YouTube, like Instagram, TikTok, and other online social media platforms, is much more than a source of entertainment, ideas, and information. It is a huge money-making enterprise that generates enormous profits -- for its owner Google and for some of the individuals and groups who produce content for the site.

YouTube -- where users watch one billion videos every day -- took in about $30 billion in revenue in 2021, most of it from targeted advertising built into the videos people watch (read how YouTube itself explains its business model).

The lure of making money online has produced a whole new area of jobs for individuals and groups as YouTube Content Creators or YouTubers - those seeking to make money by creating and uploading content to YouTube. Once a content creator has gained 1,000 followers and 4,000 watch hours in the past year, that person can start earning money from YouTube. In 2021, for example, one YouTuber offering personal finance advice had 1.1 million subscribers and earned $444,000 for the year (Perelli, 2022). Google ads generate most of the money earned, but content creators can also sell merchandise on their sites.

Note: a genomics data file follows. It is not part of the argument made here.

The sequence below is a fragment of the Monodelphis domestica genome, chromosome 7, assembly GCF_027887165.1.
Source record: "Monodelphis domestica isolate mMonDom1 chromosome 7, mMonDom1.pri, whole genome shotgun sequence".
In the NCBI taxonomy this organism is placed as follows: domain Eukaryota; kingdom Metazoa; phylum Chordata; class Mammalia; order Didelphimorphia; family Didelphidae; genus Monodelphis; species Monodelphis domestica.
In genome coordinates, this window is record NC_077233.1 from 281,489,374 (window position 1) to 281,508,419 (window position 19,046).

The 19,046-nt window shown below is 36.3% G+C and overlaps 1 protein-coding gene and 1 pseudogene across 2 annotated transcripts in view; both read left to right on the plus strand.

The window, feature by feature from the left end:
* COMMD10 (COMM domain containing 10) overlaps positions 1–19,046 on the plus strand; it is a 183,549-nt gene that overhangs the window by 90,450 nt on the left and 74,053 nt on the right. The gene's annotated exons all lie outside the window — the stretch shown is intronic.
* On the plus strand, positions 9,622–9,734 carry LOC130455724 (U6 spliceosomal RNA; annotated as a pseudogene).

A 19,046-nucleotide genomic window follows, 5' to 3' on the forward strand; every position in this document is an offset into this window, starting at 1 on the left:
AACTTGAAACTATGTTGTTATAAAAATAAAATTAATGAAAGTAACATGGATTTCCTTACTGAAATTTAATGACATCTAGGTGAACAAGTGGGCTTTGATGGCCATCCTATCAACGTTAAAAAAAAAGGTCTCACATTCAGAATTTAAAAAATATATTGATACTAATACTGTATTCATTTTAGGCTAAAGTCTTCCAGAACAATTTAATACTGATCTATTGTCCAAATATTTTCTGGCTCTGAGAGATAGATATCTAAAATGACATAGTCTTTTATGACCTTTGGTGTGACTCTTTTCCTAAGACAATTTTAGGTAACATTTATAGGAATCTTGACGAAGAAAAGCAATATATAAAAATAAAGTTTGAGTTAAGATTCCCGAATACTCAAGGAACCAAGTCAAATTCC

Image preview of a YouTube video
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A small number of content creators who become online stars make big money. The 23-year-old extreme stunt performer MrBeast earned $54 million in 2021. Nastya, a seven-year-old girl, has 87.5 million subscribers for her channel about her daily life (see the highest-paid YouTube stars in 202115 YouTube Stars Break Down How Much They Get Paid Per Month for Their Videos). 

While a small number of YouTubers make lots of money, the economics of online content creation favors corporate organizations that do not depend on YouTube as their sole income, as Shira Ovide reported in the the New York Times (January 27, 2022). Ovide cited the example of a cycling channel on YouTube that cost $5 a month to join via an iPad app. Of the $5 the customer spends, Apple gets $1.50, YouTube gets $1.05, and the cycling channel creators just $2.45. Many content creators are upset, saying social media companies are taking too much of the revenue in fees. For some, these fees make it nearly impossible for them to pay bills and make ends meet.

In the following activities, you will critically examine YouTubers' channels before designing your own YouTube channel and considering how revenue you might make from your channel should be shared and regulated.

Activity 1: Design Your Own YouTube Video Channel

Imagine you have decided to become an online YouTube star with your own YouTube channel. 

Activity 2: Propose How the Revenue You Make Should Be Shared